Page last updated at 16:04 GMT, Monday, 10 November 2008

Times-a-changing at Hotel Chelsea

For more than 120 years the legendary Hotel Chelsea on Manhattan's 23rd street has been home to great thinkers and bad behaviour. But this may soon change, and there are fears the Chelsea might become another trendy boutique hotel, like the one David Willis stayed in at the beginning of his most recent trip to New York.

Maybe it was the red-eye flight which left me cranky as a bear with a sore paw. I had stayed there before, at the trendiest hotel in midtown Manhattan, and thoroughly enjoyed myself.

Hotel Chelsea
The red-brick building that houses the Hotel Chelsea was built in 1883
This time the further I got up the lime-green escalator that leads to reception, the deeper my heart sank. Setting foot in the cavernous lobby, with its hipster-chic Alice in Wonderland decor and techno soundtrack, my mood was darker than the dimly lit surroundings.

One of the effects of middle age is that the things which once seemed funky and fun suddenly start to seem faintly ridiculous. The glass-floored bar with its acid-yellow lighting and ludicrously overpriced cocktails had seemed the perfect place to carouse, the intimate bedrooms with their minimalist decor an ideal setting for seduction.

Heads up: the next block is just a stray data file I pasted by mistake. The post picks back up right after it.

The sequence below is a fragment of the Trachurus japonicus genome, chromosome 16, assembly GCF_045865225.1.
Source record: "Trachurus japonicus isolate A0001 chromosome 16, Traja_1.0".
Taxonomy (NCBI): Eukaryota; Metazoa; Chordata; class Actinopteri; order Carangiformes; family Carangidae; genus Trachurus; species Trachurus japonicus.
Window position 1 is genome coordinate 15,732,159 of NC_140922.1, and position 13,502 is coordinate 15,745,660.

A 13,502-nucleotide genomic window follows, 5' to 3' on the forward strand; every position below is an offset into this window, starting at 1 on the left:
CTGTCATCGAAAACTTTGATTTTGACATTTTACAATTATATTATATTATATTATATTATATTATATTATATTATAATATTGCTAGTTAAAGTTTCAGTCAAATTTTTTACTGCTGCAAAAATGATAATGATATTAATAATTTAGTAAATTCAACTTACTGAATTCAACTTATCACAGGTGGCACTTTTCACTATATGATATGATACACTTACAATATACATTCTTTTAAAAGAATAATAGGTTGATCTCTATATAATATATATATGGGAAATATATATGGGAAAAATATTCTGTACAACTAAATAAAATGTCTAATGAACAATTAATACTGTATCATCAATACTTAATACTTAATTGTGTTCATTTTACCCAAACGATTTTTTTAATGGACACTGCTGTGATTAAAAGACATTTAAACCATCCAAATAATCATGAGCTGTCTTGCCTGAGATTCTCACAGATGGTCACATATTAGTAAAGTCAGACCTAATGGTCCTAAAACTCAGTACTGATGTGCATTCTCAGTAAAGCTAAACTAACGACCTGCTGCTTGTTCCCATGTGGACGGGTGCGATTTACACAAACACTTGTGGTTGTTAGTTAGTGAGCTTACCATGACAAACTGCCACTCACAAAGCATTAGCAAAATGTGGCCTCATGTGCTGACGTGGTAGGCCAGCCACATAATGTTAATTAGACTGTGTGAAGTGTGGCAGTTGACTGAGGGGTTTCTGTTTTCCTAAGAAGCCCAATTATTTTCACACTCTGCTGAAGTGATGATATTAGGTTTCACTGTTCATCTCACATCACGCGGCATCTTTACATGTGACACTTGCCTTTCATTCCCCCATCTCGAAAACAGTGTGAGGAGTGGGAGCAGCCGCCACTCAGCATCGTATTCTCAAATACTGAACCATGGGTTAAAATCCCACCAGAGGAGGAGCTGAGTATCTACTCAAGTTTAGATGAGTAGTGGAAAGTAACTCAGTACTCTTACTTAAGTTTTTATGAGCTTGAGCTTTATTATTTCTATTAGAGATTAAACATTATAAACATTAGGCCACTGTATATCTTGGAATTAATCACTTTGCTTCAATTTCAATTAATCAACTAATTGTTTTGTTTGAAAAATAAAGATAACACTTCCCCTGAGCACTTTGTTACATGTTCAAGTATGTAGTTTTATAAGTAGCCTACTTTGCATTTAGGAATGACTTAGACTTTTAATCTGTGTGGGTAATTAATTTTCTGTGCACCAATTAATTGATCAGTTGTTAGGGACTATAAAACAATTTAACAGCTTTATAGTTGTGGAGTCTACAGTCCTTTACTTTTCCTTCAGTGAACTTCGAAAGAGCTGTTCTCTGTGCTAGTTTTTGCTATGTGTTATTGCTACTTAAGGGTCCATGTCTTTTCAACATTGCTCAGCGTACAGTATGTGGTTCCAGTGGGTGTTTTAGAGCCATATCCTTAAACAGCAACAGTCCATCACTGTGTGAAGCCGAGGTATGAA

But finding that my suitcase commandeered the entire room and that I could lie on the bed and touch all four walls at once it was clear, I am too old to be trendy.

"You're lucky," said the GQ magazine-model bellman when I muttered that I could not swing a cat in the place. "This is one of our bigger rooms."

Temple of trendiness

A few years ago I would have happily endured that punishment cell knowing that I was in one of the hippest corners of the universe. Now it was not just the squealing of beautiful people from the bar below that was keeping me awake at night, but the very real possibility of falling out of bed and getting my head stuck in the toilet.